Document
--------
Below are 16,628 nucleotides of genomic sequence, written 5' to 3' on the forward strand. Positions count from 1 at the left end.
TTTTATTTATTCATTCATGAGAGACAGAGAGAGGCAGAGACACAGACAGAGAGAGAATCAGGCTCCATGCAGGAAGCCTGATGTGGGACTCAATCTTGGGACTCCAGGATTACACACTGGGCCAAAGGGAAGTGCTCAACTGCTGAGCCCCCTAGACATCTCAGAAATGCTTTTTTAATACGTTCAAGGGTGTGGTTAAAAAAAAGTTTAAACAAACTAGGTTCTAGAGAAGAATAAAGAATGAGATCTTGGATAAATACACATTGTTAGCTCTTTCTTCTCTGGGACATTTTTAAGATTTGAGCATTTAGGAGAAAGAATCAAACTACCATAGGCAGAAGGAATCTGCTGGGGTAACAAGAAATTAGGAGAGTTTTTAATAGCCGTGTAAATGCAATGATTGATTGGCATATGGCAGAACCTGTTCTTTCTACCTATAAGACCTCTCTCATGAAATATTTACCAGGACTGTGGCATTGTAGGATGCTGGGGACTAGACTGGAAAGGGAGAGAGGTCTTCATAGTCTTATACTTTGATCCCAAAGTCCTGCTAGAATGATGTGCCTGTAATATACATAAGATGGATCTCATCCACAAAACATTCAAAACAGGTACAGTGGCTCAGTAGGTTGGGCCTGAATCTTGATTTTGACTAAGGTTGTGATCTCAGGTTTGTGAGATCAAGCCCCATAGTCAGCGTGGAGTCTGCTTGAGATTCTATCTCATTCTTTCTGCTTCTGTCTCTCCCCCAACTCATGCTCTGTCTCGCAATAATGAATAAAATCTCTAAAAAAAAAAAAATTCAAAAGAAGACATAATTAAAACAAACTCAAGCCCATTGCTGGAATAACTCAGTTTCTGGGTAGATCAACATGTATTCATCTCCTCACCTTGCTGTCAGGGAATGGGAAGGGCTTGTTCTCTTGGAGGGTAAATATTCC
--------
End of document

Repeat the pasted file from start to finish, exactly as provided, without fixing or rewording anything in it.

Below are 16,628 nucleotides of genomic sequence, written 5' to 3' on the forward strand. Positions count from 1 at the left end.
TTTTATTTATTCATTCATGAGAGACAGAGAGAGGCAGAGACACAGACAGAGAGAGAATCAGGCTCCATGCAGGAAGCCTGATGTGGGACTCAATCTTGGGACTCCAGGATTACACACTGGGCCAAAGGGAAGTGCTCAACTGCTGAGCCCCCTAGACATCTCAGAAATGCTTTTTTAATACGTTCAAGGGTGTGGTTAAAAAAAAGTTTAAACAAACTAGGTTCTAGAGAAGAATAAAGAATGAGATCTTGGATAAATACACATTGTTAGCTCTTTCTTCTCTGGGACATTTTTAAGATTTGAGCATTTAGGAGAAAGAATCAAACTACCATAGGCAGAAGGAATCTGCTGGGGTAACAAGAAATTAGGAGAGTTTTTAATAGCCGTGTAAATGCAATGATTGATTGGCATATGGCAGAACCTGTTCTTTCTACCTATAAGACCTCTCTCATGAAATATTTACCAGGACTGTGGCATTGTAGGATGCTGGGGACTAGACTGGAAAGGGAGAGAGGTCTTCATAGTCTTATACTTTGATCCCAAAGTCCTGCTAGAATGATGTGCCTGTAATATACATAAGATGGATCTCATCCACAAAACATTCAAAACAGGTACAGTGGCTCAGTAGGTTGGGCCTGAATCTTGATTTTGACTAAGGTTGTGATCTCAGGTTTGTGAGATCAAGCCCCATAGTCAGCGTGGAGTCTGCTTGAGATTCTATCTCATTCTTTCTGCTTCTGTCTCTCCCCCAACTCATGCTCTGTCTCGCAATAATGAATAAAATCTCTAAAAAAAAAAAAATTCAAAAGAAGACATAATTAAAACAAACTCAAGCCCATTGCTGGAATAACTCAGTTTCTGGGTAGATCAACATGTATTCATCTCCTCACCTTGCTGTCAGGGAATGGGAAGGGCTTGTTCTCTTGGAGGGTAAATATTCC